In The Loop

Warning: The following clip contains swearing. Lots of it.

I’m not a comedy fan. There are times when I’ve seriously considered if I was joyless because I can sometimes sit through a channel’s entire comedy night without even sniggering. Then one day, it dawned on me, those five words which cross everyone’s mind at some point:



Oh yes. The reason I don’t laugh at a ot of comedy is because a lot of it isn’t actually funny. And, I suppose, everyone has a different sense of humour. I like shows like Peep Show, Spaced, Green Wing. I’m not usually into slapstick or sketch shows (that said I remember liking Smack the Pony and I’d say that Green Wing was a different type of sketch show), I’m not too into family stuff (but I iPlayered every episode of Outnumbered). You see I like the humour that is derived from human interaction, those awkward exchanges we all have, those things which are funny because, at their core, they’re true.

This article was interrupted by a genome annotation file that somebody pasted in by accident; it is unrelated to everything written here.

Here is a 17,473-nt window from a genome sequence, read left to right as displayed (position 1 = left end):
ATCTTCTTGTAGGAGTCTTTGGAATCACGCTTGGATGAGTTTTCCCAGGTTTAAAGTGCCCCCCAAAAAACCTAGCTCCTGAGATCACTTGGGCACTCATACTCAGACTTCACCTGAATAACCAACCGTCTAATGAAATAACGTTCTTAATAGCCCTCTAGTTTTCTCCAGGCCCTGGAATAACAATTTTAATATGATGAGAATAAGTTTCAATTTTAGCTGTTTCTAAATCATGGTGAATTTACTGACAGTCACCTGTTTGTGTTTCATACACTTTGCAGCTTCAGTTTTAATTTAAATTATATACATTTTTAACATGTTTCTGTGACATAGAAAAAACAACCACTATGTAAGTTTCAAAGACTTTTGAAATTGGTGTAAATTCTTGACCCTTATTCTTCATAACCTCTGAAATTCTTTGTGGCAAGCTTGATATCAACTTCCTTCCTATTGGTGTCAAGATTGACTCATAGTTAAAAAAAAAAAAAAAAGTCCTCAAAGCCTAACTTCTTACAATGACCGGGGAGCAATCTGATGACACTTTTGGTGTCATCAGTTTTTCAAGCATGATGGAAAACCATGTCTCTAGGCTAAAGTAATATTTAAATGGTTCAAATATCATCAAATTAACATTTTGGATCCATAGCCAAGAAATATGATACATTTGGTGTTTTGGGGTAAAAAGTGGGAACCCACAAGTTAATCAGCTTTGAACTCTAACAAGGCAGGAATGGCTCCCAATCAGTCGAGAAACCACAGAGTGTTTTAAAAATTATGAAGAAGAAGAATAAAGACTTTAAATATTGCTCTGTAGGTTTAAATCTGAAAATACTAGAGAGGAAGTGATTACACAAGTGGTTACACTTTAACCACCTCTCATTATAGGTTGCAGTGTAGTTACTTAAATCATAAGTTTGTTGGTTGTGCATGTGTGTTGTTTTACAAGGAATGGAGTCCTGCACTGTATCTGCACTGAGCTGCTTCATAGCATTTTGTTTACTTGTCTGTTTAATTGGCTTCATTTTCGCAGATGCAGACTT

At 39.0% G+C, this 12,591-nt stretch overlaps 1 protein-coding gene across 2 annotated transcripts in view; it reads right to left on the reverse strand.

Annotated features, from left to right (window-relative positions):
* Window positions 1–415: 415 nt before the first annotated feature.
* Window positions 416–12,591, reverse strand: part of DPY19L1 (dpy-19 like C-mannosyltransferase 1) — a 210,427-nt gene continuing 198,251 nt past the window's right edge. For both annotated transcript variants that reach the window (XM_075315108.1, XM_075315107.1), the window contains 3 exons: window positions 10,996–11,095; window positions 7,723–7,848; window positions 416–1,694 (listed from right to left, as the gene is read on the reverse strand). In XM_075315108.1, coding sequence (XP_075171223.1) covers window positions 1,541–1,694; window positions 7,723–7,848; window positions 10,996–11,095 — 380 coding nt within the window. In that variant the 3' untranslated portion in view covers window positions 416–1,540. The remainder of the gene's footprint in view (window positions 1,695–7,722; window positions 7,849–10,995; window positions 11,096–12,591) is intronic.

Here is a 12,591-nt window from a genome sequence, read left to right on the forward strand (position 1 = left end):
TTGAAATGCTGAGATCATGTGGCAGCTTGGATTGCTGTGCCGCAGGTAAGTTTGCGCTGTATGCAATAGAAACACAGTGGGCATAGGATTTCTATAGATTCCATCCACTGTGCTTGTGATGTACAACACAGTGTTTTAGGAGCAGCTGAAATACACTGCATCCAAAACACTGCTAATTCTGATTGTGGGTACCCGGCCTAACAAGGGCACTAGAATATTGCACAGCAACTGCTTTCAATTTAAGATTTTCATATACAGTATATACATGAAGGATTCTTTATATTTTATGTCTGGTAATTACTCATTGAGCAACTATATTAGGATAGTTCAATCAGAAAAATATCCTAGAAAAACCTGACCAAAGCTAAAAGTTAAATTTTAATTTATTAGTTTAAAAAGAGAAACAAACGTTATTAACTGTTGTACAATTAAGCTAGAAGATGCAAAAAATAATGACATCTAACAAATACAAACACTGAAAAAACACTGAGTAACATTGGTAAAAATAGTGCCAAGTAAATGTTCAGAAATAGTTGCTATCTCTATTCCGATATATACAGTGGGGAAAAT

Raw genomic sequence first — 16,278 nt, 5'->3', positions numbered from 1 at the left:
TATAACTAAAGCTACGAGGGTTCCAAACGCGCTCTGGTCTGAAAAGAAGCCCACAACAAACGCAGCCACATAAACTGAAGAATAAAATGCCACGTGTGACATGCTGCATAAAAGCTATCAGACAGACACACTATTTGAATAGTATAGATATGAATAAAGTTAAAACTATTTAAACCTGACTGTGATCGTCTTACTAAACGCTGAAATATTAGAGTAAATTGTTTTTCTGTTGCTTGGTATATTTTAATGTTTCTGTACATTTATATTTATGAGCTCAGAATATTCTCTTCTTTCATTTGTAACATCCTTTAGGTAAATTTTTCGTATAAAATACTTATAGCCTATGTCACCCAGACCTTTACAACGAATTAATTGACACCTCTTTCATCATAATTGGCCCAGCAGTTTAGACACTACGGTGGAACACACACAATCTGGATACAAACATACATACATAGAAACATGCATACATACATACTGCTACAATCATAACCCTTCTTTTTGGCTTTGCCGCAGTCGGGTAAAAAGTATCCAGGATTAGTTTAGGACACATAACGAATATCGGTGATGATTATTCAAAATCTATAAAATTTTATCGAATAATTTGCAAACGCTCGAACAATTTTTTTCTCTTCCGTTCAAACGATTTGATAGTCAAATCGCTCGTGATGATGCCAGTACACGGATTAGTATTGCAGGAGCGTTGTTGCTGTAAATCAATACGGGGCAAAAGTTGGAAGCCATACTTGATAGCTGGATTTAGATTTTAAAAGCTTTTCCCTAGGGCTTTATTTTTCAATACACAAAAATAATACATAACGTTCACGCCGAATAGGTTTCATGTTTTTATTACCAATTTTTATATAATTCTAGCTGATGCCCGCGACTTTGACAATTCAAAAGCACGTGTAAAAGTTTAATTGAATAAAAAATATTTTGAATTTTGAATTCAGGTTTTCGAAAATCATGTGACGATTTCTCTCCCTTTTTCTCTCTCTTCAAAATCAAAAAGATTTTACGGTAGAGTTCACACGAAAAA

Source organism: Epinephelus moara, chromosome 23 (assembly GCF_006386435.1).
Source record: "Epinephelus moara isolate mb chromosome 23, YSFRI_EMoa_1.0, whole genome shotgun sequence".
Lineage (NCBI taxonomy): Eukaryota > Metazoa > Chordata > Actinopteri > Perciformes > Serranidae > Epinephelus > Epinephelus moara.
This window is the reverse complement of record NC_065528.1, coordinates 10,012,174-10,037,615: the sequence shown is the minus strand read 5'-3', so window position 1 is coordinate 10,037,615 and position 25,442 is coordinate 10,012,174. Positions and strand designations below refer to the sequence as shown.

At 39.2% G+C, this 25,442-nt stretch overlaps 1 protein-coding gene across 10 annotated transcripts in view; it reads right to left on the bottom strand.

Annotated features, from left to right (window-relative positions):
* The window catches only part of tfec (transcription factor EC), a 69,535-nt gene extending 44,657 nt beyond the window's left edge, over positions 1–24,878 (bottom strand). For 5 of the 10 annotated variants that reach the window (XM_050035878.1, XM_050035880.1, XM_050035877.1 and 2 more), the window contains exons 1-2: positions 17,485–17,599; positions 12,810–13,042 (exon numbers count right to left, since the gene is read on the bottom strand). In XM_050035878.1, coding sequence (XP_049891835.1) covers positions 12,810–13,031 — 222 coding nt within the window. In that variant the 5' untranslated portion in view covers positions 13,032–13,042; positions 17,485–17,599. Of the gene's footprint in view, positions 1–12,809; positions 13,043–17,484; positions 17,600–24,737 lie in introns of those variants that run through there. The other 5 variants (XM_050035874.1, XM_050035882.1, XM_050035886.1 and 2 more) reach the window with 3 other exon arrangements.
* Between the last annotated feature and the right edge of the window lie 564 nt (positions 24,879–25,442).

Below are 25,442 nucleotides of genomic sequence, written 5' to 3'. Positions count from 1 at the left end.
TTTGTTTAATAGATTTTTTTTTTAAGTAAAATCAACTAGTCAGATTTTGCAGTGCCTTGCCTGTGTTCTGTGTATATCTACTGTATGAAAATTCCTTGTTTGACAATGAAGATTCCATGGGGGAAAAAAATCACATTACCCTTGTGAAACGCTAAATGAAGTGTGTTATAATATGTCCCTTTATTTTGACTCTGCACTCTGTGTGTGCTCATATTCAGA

But I’ve deviated hugely from what I intended to do, which was write this review. My point was that In The Loop is fantastically funny. I cannot remember the last time I laughed so much in a cinema. The film is a spin-off of the BBC show In The Thick Of It, which I’ve never seen but certainly will be tuning into the next series – it shares crew, cast and it’s precinct in common.

We see US and UK government officials and advisers in their efforts to promote the war or prevent it by exploiting those around them.

Which sounds really dull but it’s not. It’s fast-paced and filled with fantastic one-liners. The actors are fabulous. It’s just a really spot-on example of how I think a comedy film should be.

So I’m reconsidering my relationship with comedy, after all, when it’s good it’s very very good.

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